Thorley-Lawson DA, Hawkins JB, Tracy SI, Shapiro M. The pathogenesis of Epstein-Barr virus persistent infection. Curr Opin Virol. 2013;3(3):227-32. [PubMed ID: 23683686]. [PubMed Central ID: PMC3789532]. https://doi.org/10.1016/j.coviro.2013.04.005.

  • 8.

    Shannon-Lowe C, Rickinson AB, Bell AI. Epstein-Barr virus-associated lymphomas. Philos Trans R Soc Lond B Biol Sci. 2017;372(1732). [PubMed ID: 28893938]. [PubMed Central ID: PMC5597738]. https://doi.org/10.1098/rstb.2016.0271.

  • 9.

    Kim HJ, Ko YH, Kim JE, Lee SS, Lee H, Park G, et al. Epstein-Barr virus-associated lymphoproliferative disorders: Review and update on 2016 WHO classification. J Pathol Transl Med. 2017;51(4):352-8. [PubMed ID: 28592786]. [PubMed Central ID: PMC5525035]. https://doi.org/10.4132/jptm.2017.03.15.

  • 10.

    Wolfe LC. Hematologic manifestations of systemic illness. In: Lanzkowsky P, Lipton JM, Fish JD, editors. Lanzkowsky’s manual of pediatric hematology and oncology. 6th ed. Elsevier; 2016. p. 17-8.

  • 11.

    Kuppers R. The biology of Hodgkin's lymphoma. Nat Rev Cancer. 2009;9(1):15-27. [PubMed ID: 19078975]. https://doi.org/10.1038/nrc2542.

  • 12.

    Kimura H, Kwong YL. EBV viral loads in diagnosis, monitoring, and response assessment. Front Oncol. 2019;9:62. [PubMed ID: 30809508]. [PubMed Central ID: PMC6379266]. https://doi.org/10.3389/fonc.2019.00062.

  • 13.

    Hartmann P, Rehwald U, Salzberger B, Franzen C, Sieber M, Wohrmann A, et al. BEACOPP therapeutic regimen for patients with Hodgkin's disease and HIV infection. Ann Oncol. 2003;14(10):1562-9. [PubMed ID: 14504059]. https://doi.org/10.1093/annonc/mdg408.

  • 14.

    Enblad G, Sandvej K, Sundstrom C, Pallesen G, Glimelius B. Epstein-Barr virus distribution in Hodgkin's disease in an unselected Swedish population. Acta Oncol. 1999;38(4):425-9. [PubMed ID: 10418708]. https://doi.org/10.1080/028418699431942.

  • 15.

    Glavina-Durdov M, Jakic-Razumovic J, Capkun V, Murray P. Assessment of the prognostic impact of the Epstein-Barr virus-encoded latent membrane protein-1 expression in Hodgkin's disease. Br J Cancer. 2001;84(9):1227-34. [PubMed ID: 11336475]. [PubMed Central ID: PMC2363896]. https://doi.org/10.1054/bjoc.2001.1774.

  • 16.

    Chabay PA, Barros MH, Hassan R, De Matteo E, Rey G, Carrico MK, et al. Pediatric Hodgkin lymphoma in 2 South American series: A distinctive epidemiologic pattern and lack of association of Epstein-Barr virus with clinical outcome. J Pediatr Hematol Oncol. 2008;30(4):285-91. [PubMed ID: 18391697]. https://doi.org/10.1097/MPH.0b013e3181647bc3.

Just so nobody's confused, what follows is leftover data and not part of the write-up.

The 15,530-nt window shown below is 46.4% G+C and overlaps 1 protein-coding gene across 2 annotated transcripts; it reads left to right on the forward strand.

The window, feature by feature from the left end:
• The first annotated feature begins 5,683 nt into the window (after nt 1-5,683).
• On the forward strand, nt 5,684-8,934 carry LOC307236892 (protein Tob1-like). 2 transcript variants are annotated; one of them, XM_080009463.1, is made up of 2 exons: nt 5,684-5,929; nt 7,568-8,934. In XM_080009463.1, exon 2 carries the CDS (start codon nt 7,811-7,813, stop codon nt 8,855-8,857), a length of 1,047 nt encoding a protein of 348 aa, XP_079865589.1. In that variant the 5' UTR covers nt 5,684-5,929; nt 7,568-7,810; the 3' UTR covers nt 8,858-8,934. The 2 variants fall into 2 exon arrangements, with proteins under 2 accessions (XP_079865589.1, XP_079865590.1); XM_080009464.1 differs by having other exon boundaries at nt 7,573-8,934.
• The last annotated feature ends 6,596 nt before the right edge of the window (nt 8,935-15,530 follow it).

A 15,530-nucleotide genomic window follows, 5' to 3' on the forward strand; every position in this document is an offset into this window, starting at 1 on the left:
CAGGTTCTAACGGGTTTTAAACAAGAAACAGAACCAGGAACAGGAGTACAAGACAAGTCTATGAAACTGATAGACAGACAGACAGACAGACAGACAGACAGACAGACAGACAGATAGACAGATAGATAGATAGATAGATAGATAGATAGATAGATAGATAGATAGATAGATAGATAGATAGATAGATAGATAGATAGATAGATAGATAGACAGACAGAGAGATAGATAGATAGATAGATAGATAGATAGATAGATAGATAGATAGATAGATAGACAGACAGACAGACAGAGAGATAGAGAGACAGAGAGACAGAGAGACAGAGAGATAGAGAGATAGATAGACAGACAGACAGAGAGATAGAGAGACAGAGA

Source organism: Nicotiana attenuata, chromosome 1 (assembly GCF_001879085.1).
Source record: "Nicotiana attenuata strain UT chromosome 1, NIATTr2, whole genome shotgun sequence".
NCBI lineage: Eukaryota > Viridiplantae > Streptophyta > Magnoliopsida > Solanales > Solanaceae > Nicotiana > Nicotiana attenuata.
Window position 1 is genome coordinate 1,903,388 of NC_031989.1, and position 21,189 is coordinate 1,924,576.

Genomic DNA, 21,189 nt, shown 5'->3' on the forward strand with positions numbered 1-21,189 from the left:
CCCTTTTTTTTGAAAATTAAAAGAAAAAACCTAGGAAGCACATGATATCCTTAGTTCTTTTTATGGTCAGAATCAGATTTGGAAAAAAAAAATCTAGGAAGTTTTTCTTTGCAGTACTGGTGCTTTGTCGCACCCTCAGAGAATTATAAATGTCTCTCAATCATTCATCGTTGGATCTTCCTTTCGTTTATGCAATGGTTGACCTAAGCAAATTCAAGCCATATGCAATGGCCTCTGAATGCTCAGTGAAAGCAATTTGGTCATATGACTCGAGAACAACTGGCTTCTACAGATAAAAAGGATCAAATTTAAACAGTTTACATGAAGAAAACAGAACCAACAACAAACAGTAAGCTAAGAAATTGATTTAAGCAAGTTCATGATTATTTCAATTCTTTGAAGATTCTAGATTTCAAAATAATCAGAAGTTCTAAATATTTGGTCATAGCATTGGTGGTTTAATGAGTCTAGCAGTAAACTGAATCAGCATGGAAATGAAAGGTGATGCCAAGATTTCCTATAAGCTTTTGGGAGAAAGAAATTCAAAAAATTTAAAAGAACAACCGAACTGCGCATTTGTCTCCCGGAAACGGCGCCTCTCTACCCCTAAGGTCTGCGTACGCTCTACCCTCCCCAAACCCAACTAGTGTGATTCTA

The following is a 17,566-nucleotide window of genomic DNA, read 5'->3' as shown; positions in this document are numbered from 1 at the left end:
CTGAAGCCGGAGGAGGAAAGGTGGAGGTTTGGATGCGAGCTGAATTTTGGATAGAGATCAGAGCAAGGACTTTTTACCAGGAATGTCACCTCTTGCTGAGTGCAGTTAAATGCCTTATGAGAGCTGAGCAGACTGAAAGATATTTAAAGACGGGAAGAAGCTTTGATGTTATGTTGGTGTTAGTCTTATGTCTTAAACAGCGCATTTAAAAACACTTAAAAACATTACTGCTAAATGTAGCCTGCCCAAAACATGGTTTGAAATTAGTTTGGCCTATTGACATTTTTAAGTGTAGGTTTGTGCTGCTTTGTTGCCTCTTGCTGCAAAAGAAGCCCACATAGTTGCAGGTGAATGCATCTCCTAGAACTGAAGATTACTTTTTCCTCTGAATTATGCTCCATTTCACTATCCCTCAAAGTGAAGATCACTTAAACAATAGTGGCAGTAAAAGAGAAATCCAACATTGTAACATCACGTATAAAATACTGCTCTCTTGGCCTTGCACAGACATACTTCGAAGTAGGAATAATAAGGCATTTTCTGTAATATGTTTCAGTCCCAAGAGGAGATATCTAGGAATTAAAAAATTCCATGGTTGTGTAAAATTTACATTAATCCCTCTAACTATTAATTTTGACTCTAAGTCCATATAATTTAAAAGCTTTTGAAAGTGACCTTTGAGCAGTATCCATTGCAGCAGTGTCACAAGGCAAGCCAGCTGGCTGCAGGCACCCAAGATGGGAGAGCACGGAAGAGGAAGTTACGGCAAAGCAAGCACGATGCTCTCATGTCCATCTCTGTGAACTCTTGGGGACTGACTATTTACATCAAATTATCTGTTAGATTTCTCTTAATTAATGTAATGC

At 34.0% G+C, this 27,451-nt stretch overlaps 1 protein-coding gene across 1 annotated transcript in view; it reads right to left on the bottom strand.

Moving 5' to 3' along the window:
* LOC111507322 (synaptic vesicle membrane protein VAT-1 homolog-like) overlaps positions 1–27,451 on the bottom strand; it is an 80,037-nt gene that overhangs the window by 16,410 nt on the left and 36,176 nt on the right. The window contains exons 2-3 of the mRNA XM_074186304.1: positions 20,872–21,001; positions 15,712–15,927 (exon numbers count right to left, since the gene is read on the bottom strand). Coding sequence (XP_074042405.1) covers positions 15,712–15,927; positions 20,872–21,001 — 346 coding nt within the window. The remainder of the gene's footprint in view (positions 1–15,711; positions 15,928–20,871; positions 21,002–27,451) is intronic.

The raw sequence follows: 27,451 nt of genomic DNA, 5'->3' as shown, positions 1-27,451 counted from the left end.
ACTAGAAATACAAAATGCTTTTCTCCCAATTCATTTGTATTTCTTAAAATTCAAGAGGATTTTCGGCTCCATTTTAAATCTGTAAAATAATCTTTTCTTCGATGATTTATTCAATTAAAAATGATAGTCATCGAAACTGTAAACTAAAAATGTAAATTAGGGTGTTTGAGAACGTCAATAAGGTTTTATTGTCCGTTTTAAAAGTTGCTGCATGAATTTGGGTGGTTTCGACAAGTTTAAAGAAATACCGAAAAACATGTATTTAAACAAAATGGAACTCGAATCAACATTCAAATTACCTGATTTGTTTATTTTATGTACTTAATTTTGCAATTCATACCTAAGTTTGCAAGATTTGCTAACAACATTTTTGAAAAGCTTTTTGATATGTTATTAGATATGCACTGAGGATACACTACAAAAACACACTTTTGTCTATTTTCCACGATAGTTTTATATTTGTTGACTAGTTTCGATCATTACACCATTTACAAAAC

• 17.

    Zhang T, Fu Q, Gao D, Ge L, Sun L, Zhai Q. EBV associated lymphomas in 2008 WHO classification. Pathol Res Pract. 2014;210(2):69-73. [PubMed ID: 24355441]. https://doi.org/10.1016/j.prp.2013.11.009.

  • 18.

    Brady G, MacArthur GJ, Farrell PJ. Epstein-Barr virus and Burkitt lymphoma. J Clin Pathol. 2007;60(12):1397-402. [PubMed ID: 18042696]. [PubMed Central ID: PMC2095571]. https://doi.org/10.1136/jcp.2007.047977.

  • 19.

    Charafeddine K, Hilal L, Bazarbachi A, Salame N, Youssef B. Hyperfractionated radiation therapy in Burkitt's lymphoma: A reconsideration aspect. Hematol Oncol. 2017;35(4):856-60. [PubMed ID: 27184835]. https://doi.org/10.1002/hon.2294.

  • 20.

    Gloghini A, Dolcetti R, Carbone A. Lymphomas occurring specifically in HIV-infected patients: from pathogenesis to pathology. Semin Cancer Biol. 2013;23(6):457-67. [PubMed ID: 23999127]. https://doi.org/10.1016/j.semcancer.2013.08.004.

  • 21.

    Kimura H, Kawada J, Ito Y. Epstein-Barr virus-associated lymphoid malignancies: The expanding spectrum of hematopoietic neoplasms. Nagoya J Med Sci. 2013;75(3-4):169-79. [PubMed ID: 24640173]. [PubMed Central ID: PMC4345668].

  • 22.

    Kalisz K, Alessandrino F, Beck R, Smith D, Kikano E, Ramaiya NH, et al. An update on Burkitt lymphoma: A review of pathogenesis and multimodality imaging assessment of disease presentation, treatment response, and recurrence. Insights Imaging. 2019;10(1):56. [PubMed ID: 31115699]. [PubMed Central ID: PMC6529494]. https://doi.org/10.1186/s13244-019-0733-7.

  • 23.

    Wood WA, Lee SJ. Malignant hematologic diseases in adolescents and young adults. Blood. 2011;117(22):5803-15. [PubMed ID: 21398581]. https://doi.org/10.1182/blood-2010-12-283093.

  • 24.

    Nicolae A, Pittaluga S, Abdullah S, Steinberg SM, Pham TA, Davies-Hill T, et al. EBV-positive large B-cell lymphomas in young patients: A nodal lymphoma with evidence for a tolerogenic immune environment. Blood. 2015;126(7):863-72. [PubMed ID: 25999451]. [PubMed Central ID: PMC4536540]. https://doi.org/10.1182/blood-2015-02-630632.